• History of disorganization that has undermined and continues to undermine the quality of one’s life;
  • History of failed self-help attempts at organization;
  • Expectation of future disorganization.

Supports that work: 

  • Friends and family are probably not the best choice for support if you’re chronically disorganized. 
  • There are professional organizers who specialize in working with chronically disorganized individuals.  These professionals have learned techniques and systems particularly effective in CD and ADHD situations. 

De-cluttering Support Groups

The third type of support is what I call a de-cluttering support group.  These groups are often run by experienced professional organizers and are sometimes called “clutter support groups.”  They may meet in person, or they might be virtual, meeting online or over the phone.  Some of these groups are centered around reading and discussing an organizing book, while others focus on overcoming a particular type of disorganization.  There are many different formats for these groups and they can be a great place for disorganized individuals to come together, share about their disorganization, learn about ways to overcome it and get support in doing that.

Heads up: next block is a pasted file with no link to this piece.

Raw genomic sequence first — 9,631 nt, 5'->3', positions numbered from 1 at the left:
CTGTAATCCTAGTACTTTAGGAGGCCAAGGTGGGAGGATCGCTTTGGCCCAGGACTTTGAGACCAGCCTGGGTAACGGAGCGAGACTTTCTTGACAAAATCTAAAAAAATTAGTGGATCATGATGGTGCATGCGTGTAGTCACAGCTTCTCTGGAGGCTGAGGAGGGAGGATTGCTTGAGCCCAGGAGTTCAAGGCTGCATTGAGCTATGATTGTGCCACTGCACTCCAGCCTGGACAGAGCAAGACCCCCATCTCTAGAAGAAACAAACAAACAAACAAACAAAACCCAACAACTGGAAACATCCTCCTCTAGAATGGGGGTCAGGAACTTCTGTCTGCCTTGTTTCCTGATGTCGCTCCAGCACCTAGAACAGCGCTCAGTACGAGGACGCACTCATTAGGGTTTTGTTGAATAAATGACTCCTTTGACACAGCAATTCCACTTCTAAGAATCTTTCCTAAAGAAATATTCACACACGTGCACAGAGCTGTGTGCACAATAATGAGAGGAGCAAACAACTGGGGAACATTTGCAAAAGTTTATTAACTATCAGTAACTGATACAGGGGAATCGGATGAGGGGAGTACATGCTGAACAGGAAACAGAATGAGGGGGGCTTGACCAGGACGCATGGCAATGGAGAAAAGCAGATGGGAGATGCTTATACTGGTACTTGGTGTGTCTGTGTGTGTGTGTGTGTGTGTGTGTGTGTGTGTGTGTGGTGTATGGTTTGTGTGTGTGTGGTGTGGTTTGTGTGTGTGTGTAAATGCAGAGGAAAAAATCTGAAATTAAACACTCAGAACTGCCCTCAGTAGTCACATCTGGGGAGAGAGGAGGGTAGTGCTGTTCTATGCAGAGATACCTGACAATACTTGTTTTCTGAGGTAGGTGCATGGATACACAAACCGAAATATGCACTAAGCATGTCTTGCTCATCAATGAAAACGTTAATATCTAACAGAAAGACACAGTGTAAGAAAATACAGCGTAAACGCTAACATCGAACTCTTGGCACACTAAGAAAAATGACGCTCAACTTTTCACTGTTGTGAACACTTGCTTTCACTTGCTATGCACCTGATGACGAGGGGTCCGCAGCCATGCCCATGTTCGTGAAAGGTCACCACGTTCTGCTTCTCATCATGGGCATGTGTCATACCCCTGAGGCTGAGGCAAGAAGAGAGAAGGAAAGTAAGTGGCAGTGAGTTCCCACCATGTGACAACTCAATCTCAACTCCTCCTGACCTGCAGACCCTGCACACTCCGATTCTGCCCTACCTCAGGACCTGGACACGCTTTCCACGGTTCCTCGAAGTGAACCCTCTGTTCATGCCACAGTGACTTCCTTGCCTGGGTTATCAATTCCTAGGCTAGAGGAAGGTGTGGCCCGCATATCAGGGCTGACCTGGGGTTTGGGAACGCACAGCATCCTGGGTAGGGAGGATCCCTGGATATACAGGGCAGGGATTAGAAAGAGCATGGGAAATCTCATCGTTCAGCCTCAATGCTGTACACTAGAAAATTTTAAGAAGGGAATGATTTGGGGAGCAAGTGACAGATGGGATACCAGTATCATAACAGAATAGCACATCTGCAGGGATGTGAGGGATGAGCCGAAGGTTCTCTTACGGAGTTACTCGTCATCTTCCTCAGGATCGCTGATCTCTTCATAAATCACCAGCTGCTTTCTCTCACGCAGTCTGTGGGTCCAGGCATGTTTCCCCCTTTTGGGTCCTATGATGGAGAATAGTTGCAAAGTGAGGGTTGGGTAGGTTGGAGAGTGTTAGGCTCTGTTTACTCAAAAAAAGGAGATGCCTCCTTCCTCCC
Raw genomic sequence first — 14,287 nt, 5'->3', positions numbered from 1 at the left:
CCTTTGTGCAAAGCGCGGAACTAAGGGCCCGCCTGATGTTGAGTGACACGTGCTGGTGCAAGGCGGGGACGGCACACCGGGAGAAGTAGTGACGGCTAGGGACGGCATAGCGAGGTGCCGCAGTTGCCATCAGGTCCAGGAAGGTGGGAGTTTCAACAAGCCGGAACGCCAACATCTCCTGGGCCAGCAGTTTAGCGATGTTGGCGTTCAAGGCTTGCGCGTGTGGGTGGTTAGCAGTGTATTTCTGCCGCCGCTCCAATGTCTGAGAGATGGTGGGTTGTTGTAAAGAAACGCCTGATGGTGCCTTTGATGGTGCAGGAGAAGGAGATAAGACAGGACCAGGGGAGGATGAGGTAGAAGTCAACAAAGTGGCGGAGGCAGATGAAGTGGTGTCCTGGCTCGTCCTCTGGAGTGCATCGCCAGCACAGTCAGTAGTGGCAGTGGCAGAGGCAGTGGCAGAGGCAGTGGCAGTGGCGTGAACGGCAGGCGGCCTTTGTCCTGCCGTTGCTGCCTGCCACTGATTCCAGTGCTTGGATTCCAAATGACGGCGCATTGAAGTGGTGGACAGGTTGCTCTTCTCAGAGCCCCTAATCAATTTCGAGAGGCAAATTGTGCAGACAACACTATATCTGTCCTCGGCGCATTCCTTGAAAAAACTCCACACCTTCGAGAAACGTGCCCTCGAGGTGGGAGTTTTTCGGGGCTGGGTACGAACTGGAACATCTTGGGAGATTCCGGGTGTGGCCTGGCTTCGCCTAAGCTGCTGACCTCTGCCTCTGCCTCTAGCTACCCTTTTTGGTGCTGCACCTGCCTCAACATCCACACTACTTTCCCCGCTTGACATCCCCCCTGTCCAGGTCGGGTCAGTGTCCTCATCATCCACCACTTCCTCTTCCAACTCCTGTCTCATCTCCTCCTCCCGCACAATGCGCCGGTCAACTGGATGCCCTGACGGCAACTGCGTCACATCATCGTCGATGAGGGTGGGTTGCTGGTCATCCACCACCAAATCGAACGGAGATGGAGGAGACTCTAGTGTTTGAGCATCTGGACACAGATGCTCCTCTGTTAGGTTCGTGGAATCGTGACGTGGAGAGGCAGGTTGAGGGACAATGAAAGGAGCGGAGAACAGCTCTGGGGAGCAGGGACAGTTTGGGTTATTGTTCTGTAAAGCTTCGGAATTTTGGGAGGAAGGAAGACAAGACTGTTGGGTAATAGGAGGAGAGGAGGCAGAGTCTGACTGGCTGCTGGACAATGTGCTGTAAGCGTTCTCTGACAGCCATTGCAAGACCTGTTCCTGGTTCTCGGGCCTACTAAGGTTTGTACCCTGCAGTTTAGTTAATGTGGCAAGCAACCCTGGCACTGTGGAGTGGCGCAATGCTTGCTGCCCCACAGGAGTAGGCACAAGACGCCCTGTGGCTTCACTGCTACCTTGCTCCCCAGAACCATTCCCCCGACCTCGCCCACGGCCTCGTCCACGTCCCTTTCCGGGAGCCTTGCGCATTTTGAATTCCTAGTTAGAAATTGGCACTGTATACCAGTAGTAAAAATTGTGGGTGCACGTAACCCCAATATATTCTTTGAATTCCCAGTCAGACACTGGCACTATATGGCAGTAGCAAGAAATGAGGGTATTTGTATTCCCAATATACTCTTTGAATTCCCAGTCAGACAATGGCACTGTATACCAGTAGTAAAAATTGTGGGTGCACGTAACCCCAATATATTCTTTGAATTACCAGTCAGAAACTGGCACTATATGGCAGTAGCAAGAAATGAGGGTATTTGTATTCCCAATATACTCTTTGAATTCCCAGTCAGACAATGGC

How to Find Support 

When looking for the right professional organizer, you may want to consider asking friends and mental health professionals for referrals.  If you’re beginning your search online, I highly recommend ICD’s Find an Organizer Service or the National Association for Professional Organizer’s Find an Organizer Directory. These organizations are dedicated to training professional organizers and assisting members of the public in locating professionals in their area.

To find a de-cluttering support group, start with an online search.  You may also want to inquire at your local public library or local community college, as organizers who speak in these venues will sometimes also run these groups. 

If there aren’t any professional organizers in your area, there’s no need to worry.  There are a number of Professional Organizers like me who actually work with clients over the phone, or virtually. Yes, it can be done! 

Getting Started: